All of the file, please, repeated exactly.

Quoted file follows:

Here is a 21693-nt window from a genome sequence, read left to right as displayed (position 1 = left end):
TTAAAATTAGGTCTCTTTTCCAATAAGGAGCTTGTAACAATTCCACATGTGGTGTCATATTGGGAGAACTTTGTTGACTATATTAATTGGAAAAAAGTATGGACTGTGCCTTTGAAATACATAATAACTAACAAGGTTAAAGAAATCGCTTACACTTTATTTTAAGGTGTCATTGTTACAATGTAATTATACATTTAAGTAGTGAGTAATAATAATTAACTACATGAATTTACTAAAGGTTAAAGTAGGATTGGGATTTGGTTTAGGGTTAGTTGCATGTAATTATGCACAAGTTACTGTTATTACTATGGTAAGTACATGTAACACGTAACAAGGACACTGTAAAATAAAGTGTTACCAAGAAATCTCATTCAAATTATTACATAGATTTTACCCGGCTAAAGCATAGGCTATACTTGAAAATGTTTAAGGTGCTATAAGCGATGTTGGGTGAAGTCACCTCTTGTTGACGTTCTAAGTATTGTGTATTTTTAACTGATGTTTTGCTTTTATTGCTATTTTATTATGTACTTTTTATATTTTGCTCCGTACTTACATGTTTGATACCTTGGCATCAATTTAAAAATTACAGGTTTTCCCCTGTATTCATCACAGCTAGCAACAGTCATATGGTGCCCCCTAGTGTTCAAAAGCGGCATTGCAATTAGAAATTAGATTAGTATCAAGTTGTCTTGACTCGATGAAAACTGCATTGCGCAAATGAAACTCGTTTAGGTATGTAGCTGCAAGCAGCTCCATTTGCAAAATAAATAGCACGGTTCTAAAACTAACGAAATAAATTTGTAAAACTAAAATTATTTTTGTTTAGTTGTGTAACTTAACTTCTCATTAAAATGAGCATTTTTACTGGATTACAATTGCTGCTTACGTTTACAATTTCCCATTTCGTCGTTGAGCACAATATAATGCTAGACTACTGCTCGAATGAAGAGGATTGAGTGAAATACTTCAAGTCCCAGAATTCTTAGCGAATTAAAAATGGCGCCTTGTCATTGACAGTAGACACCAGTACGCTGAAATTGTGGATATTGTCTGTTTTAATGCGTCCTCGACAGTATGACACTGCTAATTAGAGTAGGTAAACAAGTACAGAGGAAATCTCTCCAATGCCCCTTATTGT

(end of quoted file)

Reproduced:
Here is a 21693-nt window from a genome sequence, read left to right as displayed (position 1 = left end):
TTAAAATTAGGTCTCTTTTCCAATAAGGAGCTTGTAACAATTCCACATGTGGTGTCATATTGGGAGAACTTTGTTGACTATATTAATTGGAAAAAAGTATGGACTGTGCCTTTGAAATACATAATAACTAACAAGGTTAAAGAAATCGCTTACACTTTATTTTAAGGTGTCATTGTTACAATGTAATTATACATTTAAGTAGTGAGTAATAATAATTAACTACATGAATTTACTAAAGGTTAAAGTAGGATTGGGATTTGGTTTAGGGTTAGTTGCATGTAATTATGCACAAGTTACTGTTATTACTATGGTAAGTACATGTAACACGTAACAAGGACACTGTAAAATAAAGTGTTACCAAGAAATCTCATTCAAATTATTACATAGATTTTACCCGGCTAAAGCATAGGCTATACTTGAAAATGTTTAAGGTGCTATAAGCGATGTTGGGTGAAGTCACCTCTTGTTGACGTTCTAAGTATTGTGTATTTTTAACTGATGTTTTGCTTTTATTGCTATTTTATTATGTACTTTTTATATTTTGCTCCGTACTTACATGTTTGATACCTTGGCATCAATTTAAAAATTACAGGTTTTCCCCTGTATTCATCACAGCTAGCAACAGTCATATGGTGCCCCCTAGTGTTCAAAAGCGGCATTGCAATTAGAAATTAGATTAGTATCAAGTTGTCTTGACTCGATGAAAACTGCATTGCGCAAATGAAACTCGTTTAGGTATGTAGCTGCAAGCAGCTCCATTTGCAAAATAAATAGCACGGTTCTAAAACTAACGAAATAAATTTGTAAAACTAAAATTATTTTTGTTTAGTTGTGTAACTTAACTTCTCATTAAAATGAGCATTTTTACTGGATTACAATTGCTGCTTACGTTTACAATTTCCCATTTCGTCGTTGAGCACAATATAATGCTAGACTACTGCTCGAATGAAGAGGATTGAGTGAAATACTTCAAGTCCCAGAATTCTTAGCGAATTAAAAATGGCGCCTTGTCATTGACAGTAGACACCAGTACGCTGAAATTGTGGATATTGTCTGTTTTAATGCGTCCTCGACAGTATGACACTGCTAATTAGAGTAGGTAAACAAGTACAGAGGAAATCTCTCCAATGCCCCTTATTGT